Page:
The danger appears if a blood clot develops, and it can possibly enter the systemic circulation and cause a stroke, or a transitory ischaemic event. Some people may have unexplained migraines that are later explained with the presence of patent foramen ovale.

Extremely rarely, a significant amount of blood may bypass the lungs and cause cyanosis and hypoxia. Scuba divers may experience some difficulties if they have PFO. This is known as the neurologic decompression sickness. Other symptoms are: embolism of different organs with clots, or heart attack, valve disease or sleep apnea. (3)


This condition is usually recognised by accident or in people who have had some symptoms. They have a normal electrocardiogram and laboratory test appear normal. For a proper diagnosis it is recommended to use color flow Doppler, a type of ultrasound imaging where the precise flow of blood can be noticed and measured.

Other techniques are contrast echocardiography, 2 or 3 dimensional transesophageal echocardiography and transcranial Doppler. There is a visible turbulence in the blood stream and a small amount of blood passes through the hole which is also visible via 2 or 3 dimensional ultrasound.

Contrast echocardiography uses saline bubbles as contrast and includes following the volume of the saline with bubbles from the veins of the arm to the heart and where it will go: to the right ventricle and lungs or directly to the left atrium, which proves the diagnosis of PFO. (4)


Since many people don’t have any symptoms, they have no diagnosis and require no treatment. Even those with mild symptoms don’t require treatment or may use Aspirin or Warfarin to prevent them from forming the potentially dangerous blood clots.

Surgical procedure is the only one that secures that the foramen is closed and it can be performed with catheterization through the femoral artery in the leg or with open heart surgery. (4) There is also a possibility to implant the device that would gradually close the foramen.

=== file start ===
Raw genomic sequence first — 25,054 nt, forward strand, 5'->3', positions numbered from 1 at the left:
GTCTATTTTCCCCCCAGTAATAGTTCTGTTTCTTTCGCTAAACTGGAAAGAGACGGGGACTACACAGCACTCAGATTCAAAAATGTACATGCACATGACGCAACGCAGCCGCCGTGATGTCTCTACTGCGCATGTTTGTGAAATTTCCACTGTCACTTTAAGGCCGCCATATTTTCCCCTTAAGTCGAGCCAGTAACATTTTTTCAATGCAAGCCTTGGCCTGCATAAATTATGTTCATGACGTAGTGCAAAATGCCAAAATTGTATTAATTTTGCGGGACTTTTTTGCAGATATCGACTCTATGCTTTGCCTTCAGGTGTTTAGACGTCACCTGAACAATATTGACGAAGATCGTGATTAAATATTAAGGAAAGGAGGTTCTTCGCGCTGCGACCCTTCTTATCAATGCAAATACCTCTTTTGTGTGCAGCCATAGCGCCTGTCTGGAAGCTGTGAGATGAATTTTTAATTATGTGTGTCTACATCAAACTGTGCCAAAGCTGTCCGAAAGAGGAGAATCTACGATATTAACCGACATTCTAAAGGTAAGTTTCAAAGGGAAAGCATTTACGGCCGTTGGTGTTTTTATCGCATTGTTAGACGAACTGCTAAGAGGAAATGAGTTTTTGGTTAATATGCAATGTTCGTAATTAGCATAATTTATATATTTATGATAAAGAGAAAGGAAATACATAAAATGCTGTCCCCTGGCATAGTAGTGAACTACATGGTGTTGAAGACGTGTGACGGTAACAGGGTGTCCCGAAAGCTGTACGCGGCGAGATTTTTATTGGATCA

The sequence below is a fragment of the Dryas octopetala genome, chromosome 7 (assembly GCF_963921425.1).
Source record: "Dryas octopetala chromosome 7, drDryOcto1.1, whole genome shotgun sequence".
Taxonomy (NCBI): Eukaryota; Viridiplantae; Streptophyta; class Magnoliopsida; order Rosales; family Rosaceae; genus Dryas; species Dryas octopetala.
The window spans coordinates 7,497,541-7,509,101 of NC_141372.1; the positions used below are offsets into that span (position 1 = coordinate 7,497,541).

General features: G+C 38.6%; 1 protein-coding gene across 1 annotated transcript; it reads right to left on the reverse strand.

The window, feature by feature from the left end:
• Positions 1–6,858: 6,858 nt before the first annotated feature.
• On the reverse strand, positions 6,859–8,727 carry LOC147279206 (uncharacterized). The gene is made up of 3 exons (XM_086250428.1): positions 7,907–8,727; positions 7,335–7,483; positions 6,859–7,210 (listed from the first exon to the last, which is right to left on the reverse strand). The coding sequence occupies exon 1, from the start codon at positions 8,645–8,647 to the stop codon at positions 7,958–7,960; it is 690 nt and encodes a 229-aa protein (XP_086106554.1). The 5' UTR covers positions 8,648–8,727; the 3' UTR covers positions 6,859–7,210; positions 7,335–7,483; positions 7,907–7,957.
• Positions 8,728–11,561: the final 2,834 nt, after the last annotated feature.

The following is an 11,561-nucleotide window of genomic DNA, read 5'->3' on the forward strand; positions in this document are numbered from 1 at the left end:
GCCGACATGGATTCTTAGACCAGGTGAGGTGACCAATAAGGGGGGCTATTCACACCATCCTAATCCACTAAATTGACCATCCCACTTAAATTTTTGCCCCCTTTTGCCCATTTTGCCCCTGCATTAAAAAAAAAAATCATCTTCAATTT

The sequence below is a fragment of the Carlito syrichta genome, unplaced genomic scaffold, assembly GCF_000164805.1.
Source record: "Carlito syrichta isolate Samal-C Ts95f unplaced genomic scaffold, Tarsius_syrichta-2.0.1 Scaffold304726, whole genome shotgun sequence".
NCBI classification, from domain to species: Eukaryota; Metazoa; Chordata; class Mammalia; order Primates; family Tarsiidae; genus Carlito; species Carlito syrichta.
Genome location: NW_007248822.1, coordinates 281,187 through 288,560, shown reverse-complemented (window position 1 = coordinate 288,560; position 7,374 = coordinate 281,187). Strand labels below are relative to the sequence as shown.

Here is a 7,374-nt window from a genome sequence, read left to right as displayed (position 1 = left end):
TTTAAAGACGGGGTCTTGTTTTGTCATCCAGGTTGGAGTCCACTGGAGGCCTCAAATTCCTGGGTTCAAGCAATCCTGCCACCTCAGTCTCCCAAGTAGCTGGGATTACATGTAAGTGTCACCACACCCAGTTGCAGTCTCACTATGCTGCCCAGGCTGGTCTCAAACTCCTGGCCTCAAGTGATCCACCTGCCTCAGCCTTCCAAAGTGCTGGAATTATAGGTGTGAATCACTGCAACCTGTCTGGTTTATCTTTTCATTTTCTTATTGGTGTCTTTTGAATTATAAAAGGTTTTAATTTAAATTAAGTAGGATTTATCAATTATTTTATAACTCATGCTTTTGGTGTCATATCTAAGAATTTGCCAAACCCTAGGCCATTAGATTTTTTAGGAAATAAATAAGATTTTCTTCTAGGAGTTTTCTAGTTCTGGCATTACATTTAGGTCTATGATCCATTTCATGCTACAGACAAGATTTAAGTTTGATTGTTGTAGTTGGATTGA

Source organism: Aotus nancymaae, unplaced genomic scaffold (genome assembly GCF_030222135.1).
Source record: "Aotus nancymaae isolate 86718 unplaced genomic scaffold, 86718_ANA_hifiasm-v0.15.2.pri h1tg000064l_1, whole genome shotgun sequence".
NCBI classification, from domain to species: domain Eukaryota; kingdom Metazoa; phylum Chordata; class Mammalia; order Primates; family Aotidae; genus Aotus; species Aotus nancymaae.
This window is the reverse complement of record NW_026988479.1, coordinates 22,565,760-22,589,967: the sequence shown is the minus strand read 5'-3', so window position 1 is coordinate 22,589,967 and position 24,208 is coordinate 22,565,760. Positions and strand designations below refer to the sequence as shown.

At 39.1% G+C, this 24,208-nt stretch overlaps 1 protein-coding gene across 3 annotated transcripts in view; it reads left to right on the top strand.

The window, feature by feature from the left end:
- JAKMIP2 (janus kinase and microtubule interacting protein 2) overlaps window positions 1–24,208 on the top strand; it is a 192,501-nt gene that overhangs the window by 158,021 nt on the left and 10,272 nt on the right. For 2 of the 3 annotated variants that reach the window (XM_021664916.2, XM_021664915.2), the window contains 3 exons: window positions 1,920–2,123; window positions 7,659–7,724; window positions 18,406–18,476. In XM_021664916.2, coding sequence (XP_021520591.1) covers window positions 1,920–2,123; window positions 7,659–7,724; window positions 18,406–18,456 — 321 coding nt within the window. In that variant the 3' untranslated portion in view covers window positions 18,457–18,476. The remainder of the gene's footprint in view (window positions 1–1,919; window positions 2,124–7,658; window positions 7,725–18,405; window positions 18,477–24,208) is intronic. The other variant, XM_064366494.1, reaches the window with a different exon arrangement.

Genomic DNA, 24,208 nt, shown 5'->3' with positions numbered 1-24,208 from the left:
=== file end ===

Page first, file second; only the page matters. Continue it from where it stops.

Indications for surgery include the opening that is more than 25mm, problems with the percutaneous device or the tissue around the PFO that is scaring, or to prevent the clots from causing repeated embolism. The treatment is effective in 95% of cases.

Works Cited

  1. Patent formane ovale. Cave point Foundation. [Online] 1 24, 2017. [Cited: 2 23, 2017.]
  2. Incidence and size of patent foramen ovale during the first 10 decades of life: an autopsy study of 965 normal hearts. Hagen PT, Scholz DG, Edwards WD. 1984, Mayo Clin Proc. 59(1), pp. 17-20.
  3. Patent Foramen Ovale (PFO). Private hospital heart centre Varde. [Online] [Cited: 2 23, 2017.]
  4. Patent Foramen Ovale (PFO). [Online] [Cited: 2 23, 2017.]
  5. Vitium cordis. [Online] [Cited: 2 23, 2017.]
  6. SN., Shah. Patent Foramen Ovale Clinical Presentation. MedScape. [Online] 11 20, 2016. [Cited: 2 23, 2017.]
  7. Patent Foramen Ovale. Texas Heart Institute. [Online] 8 2016. [Cited: 2 23, 2017.]
  8. Patent Foramen Ovale (PFO). American Heart Association. [Online] 10 20, 2015. [Cited: 2 23, 2017.]